Unlicensed to Kill: The Findings - Unlicensed drivers still involved in one of every five fatal crashes

By AAA Foundation for Traffic Safety
Volume 23, Number 1 (Fall 2012)
Issue theme: "Victims of Immigration"

The following excerpts are from the 2008 update of the AAA Foundation for Traffic Safety Study Unlicensed to Kill (2000), available at www.aaafoundation.org/reports.

Previous research has found that unlicensed drivers and drivers whose licenses have been suspended or revoked are significantly more likely to be involved in fatal crashes than are validly licensed drivers.1

Nationwide, from 2001 through 2005, an average of 58,423 drivers were involved in 38,505 fatal motor vehicle traffic crashes that resulted in 42,886 deaths each year.

Overall, an average of 8,030 drivers who were definitely or possibly driving with an invalid license or no license (13.7 percent of all drivers involved in fatal crashes) were involved in 7,679 fatal crashes (19.9 percent of all fatal crashes), which resulted in the deaths of 8,801 people (20.5 percent of all deaths
occurring in motor vehicle traffic crashes).

Of those 8,030 annual fatal-crash-involved drivers definitely or possibly driving with an invalid license or no license, 2,403 (29.9 percent) were driving with no known license, 3,499 (43.6 percent) were driving with a suspended license or a revoked license, and 610 (7.6 percent) were driving with a cancelled, expired, or otherwise invalid license. Crashes involving these drivers resulted in an average of 7,243 annual deaths.

The license status of the remaining 1,519 drivers (18.9 percent) could not be determined. Of these drivers of unknown license status, 53.9 percent were hit-and-run drivers, who fled from the crash scene. Available data from hit-and-run drivers whose license status could be determined shows that 41.1 percent of these drivers were driving illegally with an invalid license or no license, compared to 11.0 percent of drivers who remained at the scenes of their crashes. Crashes involving drivers of unknown license status resulted in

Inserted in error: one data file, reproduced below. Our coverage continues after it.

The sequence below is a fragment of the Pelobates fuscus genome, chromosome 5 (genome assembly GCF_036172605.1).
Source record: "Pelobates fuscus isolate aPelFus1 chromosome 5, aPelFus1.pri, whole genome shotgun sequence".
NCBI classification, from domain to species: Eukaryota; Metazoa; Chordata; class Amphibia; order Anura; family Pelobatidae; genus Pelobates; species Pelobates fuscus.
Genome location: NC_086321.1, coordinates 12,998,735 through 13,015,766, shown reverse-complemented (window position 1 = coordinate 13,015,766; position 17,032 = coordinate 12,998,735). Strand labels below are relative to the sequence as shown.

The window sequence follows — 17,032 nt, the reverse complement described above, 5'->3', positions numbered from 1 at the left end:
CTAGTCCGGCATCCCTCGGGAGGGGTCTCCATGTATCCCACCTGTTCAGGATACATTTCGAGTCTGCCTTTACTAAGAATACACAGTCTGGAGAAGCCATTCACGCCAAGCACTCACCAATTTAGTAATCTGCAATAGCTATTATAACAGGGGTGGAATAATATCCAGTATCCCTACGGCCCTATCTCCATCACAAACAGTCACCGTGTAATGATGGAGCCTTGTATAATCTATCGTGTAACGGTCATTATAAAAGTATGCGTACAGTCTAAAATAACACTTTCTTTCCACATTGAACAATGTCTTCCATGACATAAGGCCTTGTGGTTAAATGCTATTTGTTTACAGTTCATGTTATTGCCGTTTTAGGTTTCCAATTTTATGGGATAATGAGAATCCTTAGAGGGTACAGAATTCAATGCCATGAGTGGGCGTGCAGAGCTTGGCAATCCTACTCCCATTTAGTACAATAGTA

1,558 annual deaths.

[The National Highway Traffic Safety Administration’s Fatality Analysis Reporting System (FARS)] also records the number of prior license suspensions and revocations that drivers had on their record in the three years preceding the crash; these were also analyzed. Each year, an average of 6,948 drivers involved in fatal crashes (11.9 percent) had one or more license suspensions or revocations on record in the three years prior to the crash, including 1,725 with three or more suspensions or revocations on record, and 100 drivers with
ten or more suspensions or revocations.

1. DeYoung, D. J., R. C. Peck, and C. J. Helander. 1997. Estimating the exposure and fatal crash rates of suspended/revoked and unlicensed drivers in California. Accident Analysis and Prevention. 29(1): 17–23.

Seventeen-year-old Adam Nevells (left) died September 4, 2009, from fatal
injuries in a car crash the previous evening. On September 3, Nevells had
returned to Okemos High School (near East Lansing, Michigan) with friends
after a football game. He pulled out of the parking lot at 11:20pm and into
the path of an oncoming pick-up truck. Valeriano Acosta-Bautista, 21, an Ille-gal alien and driver of the pick-up truck, t-boned Nevells’ car. He was driving
with an expired Mexican driver’s license, and allegedly had no lights on at
the time of the crash. One year after the crash, Acosta-Bautista was charged
with causing Nevells’ death. The Michigan appeals court recently decided
in favor of Acosta-Bautista. It determined that “state law doesn’t fit in the
death” of Nevells. Acosta-Bautista, who no longer lives in the U.S., violated
multiple state and federal laws as an illegal alien and unlicensed motorist.
Nevells’ tragic death is another easily preventable loss of a young American.